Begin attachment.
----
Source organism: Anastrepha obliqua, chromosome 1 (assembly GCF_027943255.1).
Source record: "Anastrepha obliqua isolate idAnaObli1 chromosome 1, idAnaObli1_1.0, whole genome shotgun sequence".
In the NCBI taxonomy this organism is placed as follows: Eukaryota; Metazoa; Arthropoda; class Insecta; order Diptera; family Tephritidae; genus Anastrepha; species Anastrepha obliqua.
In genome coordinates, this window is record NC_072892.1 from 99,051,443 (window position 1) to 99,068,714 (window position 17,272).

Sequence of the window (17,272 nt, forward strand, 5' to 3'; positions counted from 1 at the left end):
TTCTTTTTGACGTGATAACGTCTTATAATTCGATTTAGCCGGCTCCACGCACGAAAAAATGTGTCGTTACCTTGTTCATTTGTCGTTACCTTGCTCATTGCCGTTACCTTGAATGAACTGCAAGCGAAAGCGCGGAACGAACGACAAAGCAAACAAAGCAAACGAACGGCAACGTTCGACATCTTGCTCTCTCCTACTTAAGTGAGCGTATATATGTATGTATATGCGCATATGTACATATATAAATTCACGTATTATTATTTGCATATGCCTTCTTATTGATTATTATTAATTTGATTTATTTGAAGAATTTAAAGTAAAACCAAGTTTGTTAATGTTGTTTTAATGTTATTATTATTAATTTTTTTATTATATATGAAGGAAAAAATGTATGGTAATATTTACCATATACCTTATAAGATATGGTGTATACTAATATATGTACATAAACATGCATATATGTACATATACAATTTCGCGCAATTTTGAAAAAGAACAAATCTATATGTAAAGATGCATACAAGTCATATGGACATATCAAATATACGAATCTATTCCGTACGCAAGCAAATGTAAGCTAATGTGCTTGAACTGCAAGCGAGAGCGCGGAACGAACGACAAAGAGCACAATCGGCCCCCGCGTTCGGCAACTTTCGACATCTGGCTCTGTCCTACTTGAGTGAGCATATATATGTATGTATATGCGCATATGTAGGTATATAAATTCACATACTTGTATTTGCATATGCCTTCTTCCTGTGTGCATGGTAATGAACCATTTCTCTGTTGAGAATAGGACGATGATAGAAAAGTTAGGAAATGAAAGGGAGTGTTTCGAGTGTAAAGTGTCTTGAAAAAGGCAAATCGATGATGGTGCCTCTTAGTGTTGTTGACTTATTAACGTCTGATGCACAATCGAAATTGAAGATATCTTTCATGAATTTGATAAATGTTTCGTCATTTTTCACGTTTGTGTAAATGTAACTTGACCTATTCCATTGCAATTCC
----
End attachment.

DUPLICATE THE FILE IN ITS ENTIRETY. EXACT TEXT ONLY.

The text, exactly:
Source organism: Anastrepha obliqua, chromosome 1 (assembly GCF_027943255.1).
Source record: "Anastrepha obliqua isolate idAnaObli1 chromosome 1, idAnaObli1_1.0, whole genome shotgun sequence".
In the NCBI taxonomy this organism is placed as follows: Eukaryota; Metazoa; Arthropoda; class Insecta; order Diptera; family Tephritidae; genus Anastrepha; species Anastrepha obliqua.
In genome coordinates, this window is record NC_072892.1 from 99,051,443 (window position 1) to 99,068,714 (window position 17,272).

Sequence of the window (17,272 nt, forward strand, 5' to 3'; positions counted from 1 at the left end):
TTCTTTTTGACGTGATAACGTCTTATAATTCGATTTAGCCGGCTCCACGCACGAAAAAATGTGTCGTTACCTTGTTCATTTGTCGTTACCTTGCTCATTGCCGTTACCTTGAATGAACTGCAAGCGAAAGCGCGGAACGAACGACAAAGCAAACAAAGCAAACGAACGGCAACGTTCGACATCTTGCTCTCTCCTACTTAAGTGAGCGTATATATGTATGTATATGCGCATATGTACATATATAAATTCACGTATTATTATTTGCATATGCCTTCTTATTGATTATTATTAATTTGATTTATTTGAAGAATTTAAAGTAAAACCAAGTTTGTTAATGTTGTTTTAATGTTATTATTATTAATTTTTTTATTATATATGAAGGAAAAAATGTATGGTAATATTTACCATATACCTTATAAGATATGGTGTATACTAATATATGTACATAAACATGCATATATGTACATATACAATTTCGCGCAATTTTGAAAAAGAACAAATCTATATGTAAAGATGCATACAAGTCATATGGACATATCAAATATACGAATCTATTCCGTACGCAAGCAAATGTAAGCTAATGTGCTTGAACTGCAAGCGAGAGCGCGGAACGAACGACAAAGAGCACAATCGGCCCCCGCGTTCGGCAACTTTCGACATCTGGCTCTGTCCTACTTGAGTGAGCATATATATGTATGTATATGCGCATATGTAGGTATATAAATTCACATACTTGTATTTGCATATGCCTTCTTCCTGTGTGCATGGTAATGAACCATTTCTCTGTTGAGAATAGGACGATGATAGAAAAGTTAGGAAATGAAAGGGAGTGTTTCGAGTGTAAAGTGTCTTGAAAAAGGCAAATCGATGATGGTGCCTCTTAGTGTTGTTGACTTATTAACGTCTGATGCACAATCGAAATTGAAGATATCTTTCATGAATTTGATAAATGTTTCGTCATTTTTCACGTTTGTGTAAATGTAACTTGACCTATTCCATTGCAATTCC